The World According to Costanza

The above phrase, a signature of the immortal philopsopher George Costanza, may very well explain everything from last week’s folding of controversial digital media firm Ozy Media to the global phenomenon of Squid Game, let alone the popularity of ivermectin.

Many who have compared my hairline to George’s have equated Leblanguage to Costanzan.  At its root, it defines the concept of living one’s truth, which means it is virtually impossible for anyone to counter.  When truth is parochial, it can invoke passion and change.  When that truth impacts others, it can be financially and even medically disastorous.

Ozy Media is a digital content company founded by a charismatic former CNBC executive named Carlos Watson eight years ago.  Using a combination of wit and insight along with aggressive online marketing, it quickly built a reputation as a growing competitor to the likes of Politico, Vox and HuffPost.  In recent months, it sought investments from the likes of Goldman Sachs and began to hold meetings to solicit those investments.

The problem is, Watson and executives like Samir Rao built this reputation on a series of half-truths and internal pressure on employees to not only embrace it but to champion it.  Writers were regularly screamed at to overproduce content and produce viral-worthy content to create click-worthy stories to drive traffic.  The very name Ozy Media came from a myth that Sharon and Ozzy Osbourne invested it in, a claim later challenged by the Osbournes themselves in court.  Meetings with potential investors touted unique user data from proprietary sources that were grossy and falsely inflated.   Finally, Rao impersonated a You Tube executive at these meetings toward the goal of enhancing the credibility of those false stats.   A New York Times report released two weeks ago that revealed these actions resulted in many of Ozy’s existing investors pulling their funds, resulting in Ozy’s abrupt announcement on Friday that it was folding.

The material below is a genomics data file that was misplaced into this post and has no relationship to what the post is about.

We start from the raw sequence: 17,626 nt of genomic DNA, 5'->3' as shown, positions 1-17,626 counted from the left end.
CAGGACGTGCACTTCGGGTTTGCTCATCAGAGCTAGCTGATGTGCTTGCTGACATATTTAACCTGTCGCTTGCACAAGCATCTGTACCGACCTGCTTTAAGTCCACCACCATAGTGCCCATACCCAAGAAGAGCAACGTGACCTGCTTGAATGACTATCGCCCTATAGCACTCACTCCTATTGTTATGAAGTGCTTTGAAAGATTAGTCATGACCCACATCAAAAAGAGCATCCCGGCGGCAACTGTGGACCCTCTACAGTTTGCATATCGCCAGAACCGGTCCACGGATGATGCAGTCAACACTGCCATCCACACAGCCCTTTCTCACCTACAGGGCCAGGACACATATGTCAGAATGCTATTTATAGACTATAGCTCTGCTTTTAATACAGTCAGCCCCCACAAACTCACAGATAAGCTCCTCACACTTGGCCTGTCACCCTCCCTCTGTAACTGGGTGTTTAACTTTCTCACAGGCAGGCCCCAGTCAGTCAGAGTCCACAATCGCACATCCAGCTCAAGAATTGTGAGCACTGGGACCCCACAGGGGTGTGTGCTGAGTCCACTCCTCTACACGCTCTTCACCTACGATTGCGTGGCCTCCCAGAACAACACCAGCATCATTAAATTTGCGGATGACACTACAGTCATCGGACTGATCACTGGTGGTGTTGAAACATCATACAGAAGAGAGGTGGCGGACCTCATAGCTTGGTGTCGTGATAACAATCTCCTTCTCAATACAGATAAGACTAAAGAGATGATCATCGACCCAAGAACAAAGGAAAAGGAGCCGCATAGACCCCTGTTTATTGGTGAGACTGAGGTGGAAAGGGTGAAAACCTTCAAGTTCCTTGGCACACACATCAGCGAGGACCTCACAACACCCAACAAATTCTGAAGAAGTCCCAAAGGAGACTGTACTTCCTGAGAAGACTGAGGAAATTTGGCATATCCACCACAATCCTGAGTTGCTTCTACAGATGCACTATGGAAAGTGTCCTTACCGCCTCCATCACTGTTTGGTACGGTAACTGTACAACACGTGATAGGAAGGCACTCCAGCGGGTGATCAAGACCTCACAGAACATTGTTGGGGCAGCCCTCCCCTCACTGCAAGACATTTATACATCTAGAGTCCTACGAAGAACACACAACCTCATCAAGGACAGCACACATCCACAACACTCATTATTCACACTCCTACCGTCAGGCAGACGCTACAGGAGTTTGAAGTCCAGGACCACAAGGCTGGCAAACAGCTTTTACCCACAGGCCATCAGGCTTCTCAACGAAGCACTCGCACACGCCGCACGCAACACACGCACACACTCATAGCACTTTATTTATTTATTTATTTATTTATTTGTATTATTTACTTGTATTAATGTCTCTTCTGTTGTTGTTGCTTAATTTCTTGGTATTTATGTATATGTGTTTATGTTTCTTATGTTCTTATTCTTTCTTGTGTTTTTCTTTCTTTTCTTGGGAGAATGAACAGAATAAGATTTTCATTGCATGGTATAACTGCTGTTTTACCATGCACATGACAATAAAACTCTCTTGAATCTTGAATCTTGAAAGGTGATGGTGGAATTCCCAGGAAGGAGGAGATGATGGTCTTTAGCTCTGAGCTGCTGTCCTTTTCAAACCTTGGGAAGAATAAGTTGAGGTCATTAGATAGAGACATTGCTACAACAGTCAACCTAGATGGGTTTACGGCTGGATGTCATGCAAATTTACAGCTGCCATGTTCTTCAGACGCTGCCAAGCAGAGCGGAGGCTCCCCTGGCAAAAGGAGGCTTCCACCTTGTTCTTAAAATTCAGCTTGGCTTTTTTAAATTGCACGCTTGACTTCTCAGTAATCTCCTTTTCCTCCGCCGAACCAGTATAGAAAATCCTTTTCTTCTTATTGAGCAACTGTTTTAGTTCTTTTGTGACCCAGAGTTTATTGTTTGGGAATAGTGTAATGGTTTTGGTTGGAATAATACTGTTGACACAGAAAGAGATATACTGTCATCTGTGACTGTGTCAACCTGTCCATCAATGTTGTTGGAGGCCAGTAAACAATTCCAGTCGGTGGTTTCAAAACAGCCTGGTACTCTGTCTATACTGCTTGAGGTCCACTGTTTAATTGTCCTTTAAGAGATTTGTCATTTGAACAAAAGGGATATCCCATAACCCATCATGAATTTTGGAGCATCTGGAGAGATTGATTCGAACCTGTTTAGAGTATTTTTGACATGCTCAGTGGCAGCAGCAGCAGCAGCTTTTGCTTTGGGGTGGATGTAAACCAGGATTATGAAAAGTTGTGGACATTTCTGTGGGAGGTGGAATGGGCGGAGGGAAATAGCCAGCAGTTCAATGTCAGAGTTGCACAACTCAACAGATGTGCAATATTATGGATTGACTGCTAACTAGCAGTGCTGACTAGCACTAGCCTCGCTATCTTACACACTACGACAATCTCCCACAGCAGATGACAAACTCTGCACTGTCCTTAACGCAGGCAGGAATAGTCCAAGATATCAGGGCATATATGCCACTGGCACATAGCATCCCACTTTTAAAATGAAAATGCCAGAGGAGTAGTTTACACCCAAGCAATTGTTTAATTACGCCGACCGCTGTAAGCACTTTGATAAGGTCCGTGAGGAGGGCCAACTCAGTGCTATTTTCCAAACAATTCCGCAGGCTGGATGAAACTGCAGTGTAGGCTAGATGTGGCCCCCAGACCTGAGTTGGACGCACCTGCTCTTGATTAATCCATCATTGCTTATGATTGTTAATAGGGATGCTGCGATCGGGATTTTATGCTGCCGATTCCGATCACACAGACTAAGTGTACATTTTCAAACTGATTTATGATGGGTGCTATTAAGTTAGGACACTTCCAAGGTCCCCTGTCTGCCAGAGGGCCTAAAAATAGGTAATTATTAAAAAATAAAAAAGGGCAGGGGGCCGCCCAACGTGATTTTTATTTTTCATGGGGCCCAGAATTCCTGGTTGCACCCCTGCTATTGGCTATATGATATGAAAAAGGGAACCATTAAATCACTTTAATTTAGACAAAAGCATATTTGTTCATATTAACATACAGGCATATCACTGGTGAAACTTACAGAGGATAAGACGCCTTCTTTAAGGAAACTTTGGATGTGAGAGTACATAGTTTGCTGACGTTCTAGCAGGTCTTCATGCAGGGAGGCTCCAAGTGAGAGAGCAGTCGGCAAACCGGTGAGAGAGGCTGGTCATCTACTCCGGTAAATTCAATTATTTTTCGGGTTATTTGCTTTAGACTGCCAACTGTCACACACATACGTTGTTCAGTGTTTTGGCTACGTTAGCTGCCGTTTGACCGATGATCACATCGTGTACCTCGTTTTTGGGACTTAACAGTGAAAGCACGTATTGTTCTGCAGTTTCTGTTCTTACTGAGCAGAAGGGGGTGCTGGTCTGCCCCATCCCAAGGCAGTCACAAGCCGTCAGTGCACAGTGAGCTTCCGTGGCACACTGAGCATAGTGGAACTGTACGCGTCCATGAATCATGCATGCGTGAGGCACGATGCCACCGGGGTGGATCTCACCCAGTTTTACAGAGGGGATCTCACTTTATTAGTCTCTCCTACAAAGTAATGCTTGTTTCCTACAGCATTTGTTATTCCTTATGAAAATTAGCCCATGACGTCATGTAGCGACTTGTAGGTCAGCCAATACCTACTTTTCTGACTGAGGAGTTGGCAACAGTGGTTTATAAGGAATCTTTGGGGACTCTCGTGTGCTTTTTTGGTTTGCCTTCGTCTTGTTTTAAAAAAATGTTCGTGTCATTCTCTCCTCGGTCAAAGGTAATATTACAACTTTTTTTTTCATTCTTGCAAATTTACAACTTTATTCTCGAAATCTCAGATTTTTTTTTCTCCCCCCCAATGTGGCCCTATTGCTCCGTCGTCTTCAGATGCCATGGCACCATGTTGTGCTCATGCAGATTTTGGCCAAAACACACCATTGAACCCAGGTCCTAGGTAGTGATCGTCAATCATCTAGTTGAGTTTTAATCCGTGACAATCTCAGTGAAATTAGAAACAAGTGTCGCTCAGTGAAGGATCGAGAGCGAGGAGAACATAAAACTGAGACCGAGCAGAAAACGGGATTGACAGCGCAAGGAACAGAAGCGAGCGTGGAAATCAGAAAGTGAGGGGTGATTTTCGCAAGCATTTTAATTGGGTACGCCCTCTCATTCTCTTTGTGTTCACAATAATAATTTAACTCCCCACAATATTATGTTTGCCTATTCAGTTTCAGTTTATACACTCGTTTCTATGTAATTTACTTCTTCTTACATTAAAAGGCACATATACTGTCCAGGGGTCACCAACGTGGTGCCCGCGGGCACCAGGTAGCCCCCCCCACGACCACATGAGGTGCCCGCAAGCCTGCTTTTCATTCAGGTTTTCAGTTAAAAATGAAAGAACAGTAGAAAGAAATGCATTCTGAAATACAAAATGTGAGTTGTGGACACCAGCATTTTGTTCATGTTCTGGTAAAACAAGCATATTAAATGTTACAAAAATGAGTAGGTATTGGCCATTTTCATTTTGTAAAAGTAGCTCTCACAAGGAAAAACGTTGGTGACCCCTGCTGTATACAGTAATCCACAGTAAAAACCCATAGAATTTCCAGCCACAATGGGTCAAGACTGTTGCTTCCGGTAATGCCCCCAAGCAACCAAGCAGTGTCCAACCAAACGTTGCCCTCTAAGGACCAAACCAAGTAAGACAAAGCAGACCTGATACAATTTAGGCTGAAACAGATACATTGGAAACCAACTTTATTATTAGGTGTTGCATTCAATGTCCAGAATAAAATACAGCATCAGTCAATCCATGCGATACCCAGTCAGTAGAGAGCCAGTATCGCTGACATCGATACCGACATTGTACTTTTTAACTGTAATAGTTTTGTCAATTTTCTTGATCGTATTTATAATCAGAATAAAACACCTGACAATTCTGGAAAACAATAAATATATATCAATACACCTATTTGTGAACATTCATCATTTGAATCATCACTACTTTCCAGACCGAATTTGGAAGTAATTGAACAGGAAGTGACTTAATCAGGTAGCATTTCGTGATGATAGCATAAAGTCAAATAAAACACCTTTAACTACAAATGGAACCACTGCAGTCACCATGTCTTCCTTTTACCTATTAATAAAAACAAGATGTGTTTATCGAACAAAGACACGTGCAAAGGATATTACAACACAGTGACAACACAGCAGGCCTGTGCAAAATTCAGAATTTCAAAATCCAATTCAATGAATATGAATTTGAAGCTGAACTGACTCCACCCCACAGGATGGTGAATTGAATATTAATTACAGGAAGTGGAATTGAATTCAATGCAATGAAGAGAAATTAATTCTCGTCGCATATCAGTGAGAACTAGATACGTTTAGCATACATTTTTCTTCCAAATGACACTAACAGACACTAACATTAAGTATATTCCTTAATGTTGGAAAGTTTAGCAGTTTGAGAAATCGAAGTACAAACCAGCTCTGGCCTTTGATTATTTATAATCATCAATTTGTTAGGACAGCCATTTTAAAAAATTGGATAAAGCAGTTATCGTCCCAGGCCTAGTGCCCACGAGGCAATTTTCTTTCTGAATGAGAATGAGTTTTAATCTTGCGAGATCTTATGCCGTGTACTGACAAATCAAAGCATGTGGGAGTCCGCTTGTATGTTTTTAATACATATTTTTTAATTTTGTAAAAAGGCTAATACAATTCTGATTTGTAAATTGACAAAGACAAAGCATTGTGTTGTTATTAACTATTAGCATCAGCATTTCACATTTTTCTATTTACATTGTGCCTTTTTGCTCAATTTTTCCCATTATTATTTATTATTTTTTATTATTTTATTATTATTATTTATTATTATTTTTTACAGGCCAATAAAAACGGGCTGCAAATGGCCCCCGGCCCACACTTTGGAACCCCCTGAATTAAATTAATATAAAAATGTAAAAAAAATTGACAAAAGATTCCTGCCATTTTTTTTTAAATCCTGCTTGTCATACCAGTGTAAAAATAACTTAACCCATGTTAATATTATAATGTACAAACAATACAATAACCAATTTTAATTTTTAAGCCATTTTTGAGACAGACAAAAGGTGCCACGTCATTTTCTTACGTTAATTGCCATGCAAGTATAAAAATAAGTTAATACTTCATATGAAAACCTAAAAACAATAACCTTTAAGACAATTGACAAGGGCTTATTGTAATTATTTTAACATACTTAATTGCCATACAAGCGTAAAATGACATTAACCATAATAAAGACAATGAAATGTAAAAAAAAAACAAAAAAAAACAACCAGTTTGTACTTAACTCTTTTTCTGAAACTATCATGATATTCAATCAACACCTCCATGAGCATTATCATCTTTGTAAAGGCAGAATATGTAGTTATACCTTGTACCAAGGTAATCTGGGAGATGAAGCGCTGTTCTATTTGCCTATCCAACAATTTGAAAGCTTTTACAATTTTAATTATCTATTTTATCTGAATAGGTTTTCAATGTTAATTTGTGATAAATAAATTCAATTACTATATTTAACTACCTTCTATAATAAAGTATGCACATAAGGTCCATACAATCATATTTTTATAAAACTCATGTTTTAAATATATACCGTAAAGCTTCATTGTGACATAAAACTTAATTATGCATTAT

On the surface, it’s news.  In context, it’s not.  In a world where Netflix has declared its own internal data to be the determinant of media success we are being subjected to trusting them to declare that Squid Game will soon trump Bridgerton as the most-viewed scripted series on our planet.  And yes, we use the phrase “trump” to reinforce the noun “trump-ism” that has allowed a medicine ostensibly for the treatment of tapeworm in equines to emerge as a viable alternative for vaccines in the minds of tens of millions.

People feeling pressured to watch a buzzworthy South Korean TV series is one thing.  Investors feeling that they’ve been duped by a woke media company is another.  People dying from shooting themselves up like a thoroughbred is still another.  None are acceptable outcomes, and we would offer likely not the intent of Jerry Seinfeld, Larry David and their writers when Jason Alexander uttered these immortal words.

Maybe it’s about time that Jerry stepped in with his immortal advice to George as he questioned his worthiness of pursuing Dedee Pfeiffer at the lunch counter at Monk’s: “if every instinct is wrong, then the opposite must be right”.  George’s epiphany? “Now I will do the opposite, and do something!!”.

Go for it, George.  Before we lose any more time, money or life from believing lies.

Until next time…




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